Not a review, just some thoughts. A few SPOILERS below, so don’t read if you plan on watching the movie and don’t want spoilers.

I saw Disney’s latest animated feature Wreck-It Ralph today. I was expecting good things from all the positive reviews I had heard about it.

But…

Perhaps I’m overanalyzing it (a favorite pastime of mine), but I didn’t quite connect with the story. I suppose what didn’t quite work for me was that the “be who you are” theme didn’t quite fit the main character’s real problem. That is, the main character’s problem wasn’t about accepting “who he was”; rather, it was about other characters not realizing that he wasn’t the same person as his “game character.”

At the beginning of the film, the other characters in his game (“Fix-it Felix”) treat him like dirt. Why? I have no idea. My best guess is that they believe he really wants to wreck everything just because he’s the villain, when really he just wants what all the characters want: to be loved and accepted as an equal. He doesn’t wreck things after the game is over, after all. He doesn’t go around trying to kill people. Wrecking isn’t what he wants to do in and of itself; it’s what he has to do as part of the game.

So, to me, it seems like the problem of the story centers around the other characters in Ralph’s game not understanding that Ralph is actually a nice guy who is simply “playing” the villain for the sake of the game. And yet it’s Ralph who, as the main character, has to go on an adventure to learn… to learn what? To “accept” who he is? To learn who he is? But that was never really the problem to begin with! The problem was that other people were treating him like dirt.

And then, at the end of the film, they come to love him. Problem solved. Why do they love him at the end of the film? How did he prove himself? Why did he ever have to prove himself to begin with?

All that said, it was a fun movie. Wonderful animation, wonderful look and feel, wonderful use of 3D, wonderful references written in graffiti, and wonderful pixelations.  I just had trouble understanding the overall theme.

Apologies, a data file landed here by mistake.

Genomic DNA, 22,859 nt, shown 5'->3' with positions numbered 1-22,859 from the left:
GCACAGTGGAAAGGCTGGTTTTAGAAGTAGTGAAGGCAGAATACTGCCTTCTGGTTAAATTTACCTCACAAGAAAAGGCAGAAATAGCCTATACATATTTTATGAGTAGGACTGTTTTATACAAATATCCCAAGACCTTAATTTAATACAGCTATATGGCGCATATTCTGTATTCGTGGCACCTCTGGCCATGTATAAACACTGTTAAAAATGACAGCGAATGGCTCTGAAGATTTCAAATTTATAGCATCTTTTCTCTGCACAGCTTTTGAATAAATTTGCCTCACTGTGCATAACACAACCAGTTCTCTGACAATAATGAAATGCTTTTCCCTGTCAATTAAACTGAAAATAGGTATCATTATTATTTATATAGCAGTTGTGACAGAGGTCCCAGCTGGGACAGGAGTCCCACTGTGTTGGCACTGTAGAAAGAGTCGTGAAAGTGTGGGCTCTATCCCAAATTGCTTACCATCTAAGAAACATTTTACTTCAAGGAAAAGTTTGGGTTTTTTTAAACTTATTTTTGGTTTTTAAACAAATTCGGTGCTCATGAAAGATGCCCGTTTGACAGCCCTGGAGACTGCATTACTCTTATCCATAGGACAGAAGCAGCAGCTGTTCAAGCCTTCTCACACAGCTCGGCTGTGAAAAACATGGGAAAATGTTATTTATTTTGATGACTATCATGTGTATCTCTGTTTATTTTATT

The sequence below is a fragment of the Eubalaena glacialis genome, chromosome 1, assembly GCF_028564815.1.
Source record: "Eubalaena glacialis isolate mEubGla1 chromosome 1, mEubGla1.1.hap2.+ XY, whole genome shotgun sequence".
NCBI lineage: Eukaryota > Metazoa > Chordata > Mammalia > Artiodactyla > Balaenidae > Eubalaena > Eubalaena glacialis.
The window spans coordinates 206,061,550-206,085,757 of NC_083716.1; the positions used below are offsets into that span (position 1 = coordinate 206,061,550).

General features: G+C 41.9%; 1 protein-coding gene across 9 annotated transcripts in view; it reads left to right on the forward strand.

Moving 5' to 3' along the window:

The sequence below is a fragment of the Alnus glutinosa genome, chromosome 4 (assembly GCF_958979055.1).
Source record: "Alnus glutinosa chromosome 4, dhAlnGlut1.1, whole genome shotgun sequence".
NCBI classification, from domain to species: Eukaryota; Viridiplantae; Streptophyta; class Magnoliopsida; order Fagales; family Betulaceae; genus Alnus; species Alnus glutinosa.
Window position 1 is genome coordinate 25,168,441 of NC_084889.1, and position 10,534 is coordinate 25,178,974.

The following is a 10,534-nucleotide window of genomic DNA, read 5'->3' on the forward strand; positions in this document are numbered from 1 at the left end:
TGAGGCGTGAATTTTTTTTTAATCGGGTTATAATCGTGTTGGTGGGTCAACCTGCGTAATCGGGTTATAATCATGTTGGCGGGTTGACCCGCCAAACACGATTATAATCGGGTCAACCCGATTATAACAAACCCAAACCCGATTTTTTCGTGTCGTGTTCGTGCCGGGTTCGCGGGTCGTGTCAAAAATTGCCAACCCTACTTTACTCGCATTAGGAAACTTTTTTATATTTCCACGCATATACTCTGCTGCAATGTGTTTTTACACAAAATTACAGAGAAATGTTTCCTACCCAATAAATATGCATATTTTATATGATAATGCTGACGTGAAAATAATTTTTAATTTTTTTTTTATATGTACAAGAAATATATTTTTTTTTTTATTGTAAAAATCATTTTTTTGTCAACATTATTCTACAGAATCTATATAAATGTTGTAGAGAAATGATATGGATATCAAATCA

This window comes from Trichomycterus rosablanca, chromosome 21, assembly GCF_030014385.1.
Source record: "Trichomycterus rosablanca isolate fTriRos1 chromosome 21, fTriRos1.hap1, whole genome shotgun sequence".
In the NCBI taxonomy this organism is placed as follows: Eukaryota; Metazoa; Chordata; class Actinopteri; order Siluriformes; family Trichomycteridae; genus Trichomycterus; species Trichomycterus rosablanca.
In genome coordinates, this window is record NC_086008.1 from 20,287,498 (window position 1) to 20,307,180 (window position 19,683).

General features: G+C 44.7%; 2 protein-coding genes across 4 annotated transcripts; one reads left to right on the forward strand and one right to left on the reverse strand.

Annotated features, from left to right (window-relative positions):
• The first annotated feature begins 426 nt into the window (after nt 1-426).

Also, have you noticed that, similar to Who Framed Roger Rabbit? and Toy Story, Disney can somehow get a bunch of other franchises to participate in their movie, even while they’re actually just helping Disney build their own franchise, with Disney’s original characters at the center? Clever Disney.

Categories: Movies

3 Comments

S P Hannifin · November 18, 2012 at 11:29 PM

I think it would’ve worked better for me if, at the beginning of the film, instead of having the other characters clearly reject Ralph, it’s Ralph who rejects everyone else (even if subconsciously) because of his own distaste and discomfort for having to play the bad guy, and envy for Felix for getting the glory of being the good guy.

S P Hannifin · November 18, 2012 at 11:31 PM

That may have been what the filmmakers were going for, but, if so, I think they wrecked it by placing so much story importance on the rejection and acceptance of the other characters in “Fix-It Felix” rather than on Ralph’s personal outlook on the rest of the world. (I think it was trying to be a Shrek-type story at its heart. The first Shrek film nailed it, theme-wise.)

S P Hannifin · November 18, 2012 at 11:35 PM

I may have mentioned it before, but I do not much care for the “heart change of the crowds” plot element in any story. There’s just something that seems inherently fakey about it. (Unless it’s like a SpongeBob episode or something — something that’s inherently ridiculous to begin with.)

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